SESSION TITLE: Pulmonary Manifestations of Systemic Disease Posters
SESSION TYPE: Original Investigation Poster
PRESENTED ON: Wednesday, October 28, 2015 at 01:30 PM - 02:30 PM
PURPOSE: Vascular endothelial growth factor-D (VEGF-D) is a diagnostic marker for lymphangioleiomyomatosis (LAM). An optimal concentration > 800 pg/mL has been used as a conservative threshold for a definitive diagnosis of LAM in patients with typical thin-walled cystic change on chest CT, sensitivity 73% and specificity100%. Our study aimed to evaluate the frequency of elevated level of VEGF-D > 800 pg/ml in patients with LAM and other cystic lung diseases and compare serum VEGF-D level between LAM and other cystic lung disease.
METHODS: We retrospectively reviewed the medical records of patients with cystic lung diseases referred to the LAM Clinic, Mayo Clinic Florida from January 2000 to December 2015. The demographical, clinical, radiological data, pulmonary function test and serum VEGF-D level were collected and analyzed.
RESULTS: There were 33 patients with LAM diagnosis, 30 with sporadic LAM and 3 with tuberous sclerosis complex (TSC)-LAM. All patients were female with the mean age of 53±13 (29-88) years. Sixteen (48%) patients had biopsy-proven LAM and 17 patients had clinically defined LAM. They had moderate obstruction (mean± SD post bronchodilator FEV1 1.87±0.76, 71±23%). The TLC, RV, DLCO were 101±15%, 136±68% and 61±24% respectively. Serum VEGF-D levels were available in 14 of 33 patients all of which had sporadic LAM: 665±689 pg/mL (range 250-2873 pg/mL). Only 2 patients had elevated serum VEGF-D > 800 pg/mL. The mean serum VEGF-D levels of patients with sporadic LAM were significantly higher compared to levels in those with other cystic lung disease (665±689 vs. 239±36, p=0.012) but only 3 patients with other cystic lung disease (2 lymphangiomatosis, 1 unclassified disease) had VEGF-D measured Other patients with cystic lung disease without VEGF-D levels included Birt-Hogg-Dubé syndrome (n=3), lymphocytic interstitial pneumonia (n=2), pulmonary Langerhans cell histiocytosis (n=2), lymphangiomatosis (n=2) and unclassified cystic lung disease (n=5).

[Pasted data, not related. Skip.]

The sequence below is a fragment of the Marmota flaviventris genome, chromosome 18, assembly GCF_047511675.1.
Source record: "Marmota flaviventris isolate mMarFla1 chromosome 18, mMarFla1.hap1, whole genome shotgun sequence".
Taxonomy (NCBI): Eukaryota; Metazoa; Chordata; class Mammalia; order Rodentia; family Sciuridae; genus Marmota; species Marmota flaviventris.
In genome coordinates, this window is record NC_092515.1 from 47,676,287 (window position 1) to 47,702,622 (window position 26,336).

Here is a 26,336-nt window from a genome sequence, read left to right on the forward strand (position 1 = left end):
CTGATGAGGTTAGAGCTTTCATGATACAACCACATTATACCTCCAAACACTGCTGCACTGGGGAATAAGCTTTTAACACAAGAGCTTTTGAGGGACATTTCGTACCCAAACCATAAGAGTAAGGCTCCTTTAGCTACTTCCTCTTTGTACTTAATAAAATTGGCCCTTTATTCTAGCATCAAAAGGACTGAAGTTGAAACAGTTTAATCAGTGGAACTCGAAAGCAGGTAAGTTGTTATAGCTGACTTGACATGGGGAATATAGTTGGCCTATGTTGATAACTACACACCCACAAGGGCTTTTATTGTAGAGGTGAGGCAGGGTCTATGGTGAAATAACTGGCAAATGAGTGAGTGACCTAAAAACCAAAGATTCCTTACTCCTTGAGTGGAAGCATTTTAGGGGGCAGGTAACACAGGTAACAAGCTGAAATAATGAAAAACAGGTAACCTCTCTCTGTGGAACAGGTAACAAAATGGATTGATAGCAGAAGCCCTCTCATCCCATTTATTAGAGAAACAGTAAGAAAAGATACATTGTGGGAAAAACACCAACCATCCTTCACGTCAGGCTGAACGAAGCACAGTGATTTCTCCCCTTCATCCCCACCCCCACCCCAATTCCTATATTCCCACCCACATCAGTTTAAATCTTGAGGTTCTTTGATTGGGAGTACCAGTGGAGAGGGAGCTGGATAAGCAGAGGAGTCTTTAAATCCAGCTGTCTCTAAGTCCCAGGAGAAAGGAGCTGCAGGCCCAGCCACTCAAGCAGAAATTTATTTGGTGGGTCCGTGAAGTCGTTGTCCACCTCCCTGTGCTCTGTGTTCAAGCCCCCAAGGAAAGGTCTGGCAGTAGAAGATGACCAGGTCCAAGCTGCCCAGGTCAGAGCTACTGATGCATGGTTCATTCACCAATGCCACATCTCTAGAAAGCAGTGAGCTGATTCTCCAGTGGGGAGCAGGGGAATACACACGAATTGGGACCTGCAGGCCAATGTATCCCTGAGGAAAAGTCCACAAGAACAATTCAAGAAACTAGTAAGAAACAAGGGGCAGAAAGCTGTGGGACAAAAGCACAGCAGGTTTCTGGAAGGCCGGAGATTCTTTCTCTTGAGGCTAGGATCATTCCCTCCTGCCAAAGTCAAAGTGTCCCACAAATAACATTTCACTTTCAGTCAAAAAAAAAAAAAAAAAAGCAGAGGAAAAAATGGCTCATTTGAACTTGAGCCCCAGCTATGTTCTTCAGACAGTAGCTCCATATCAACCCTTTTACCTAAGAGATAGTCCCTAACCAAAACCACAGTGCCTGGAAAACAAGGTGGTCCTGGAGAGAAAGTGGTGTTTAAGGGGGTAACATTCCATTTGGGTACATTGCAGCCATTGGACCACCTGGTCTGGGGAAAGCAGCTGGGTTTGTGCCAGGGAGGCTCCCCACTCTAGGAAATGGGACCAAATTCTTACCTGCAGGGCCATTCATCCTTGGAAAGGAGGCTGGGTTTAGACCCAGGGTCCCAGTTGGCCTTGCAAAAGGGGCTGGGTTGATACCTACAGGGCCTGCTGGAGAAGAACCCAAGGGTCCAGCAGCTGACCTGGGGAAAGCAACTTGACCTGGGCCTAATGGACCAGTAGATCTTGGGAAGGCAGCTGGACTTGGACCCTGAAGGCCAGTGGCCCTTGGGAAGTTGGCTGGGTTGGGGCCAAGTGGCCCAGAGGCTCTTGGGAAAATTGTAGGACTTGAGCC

CONCLUSIONS: Our single center cohort revealed that only 6% of sporadic LAM had serum VEGF-D concentrations >800 pg/mL which was lower than the published data in the MILES trial. The average serum level of VEGF-D for the patients with sporadic LAM was higher than those with other cystic lung disease; however, the series is small.
CLINICAL IMPLICATIONS: The currently recommended threshold for serum VEGF-D as a diagnostic test to distinguish sporadic LAM from other cystic lung disease may be too conservative.
DISCLOSURE: The following authors have nothing to disclose: Kamonpun Ussavarungsi, Charles Burger
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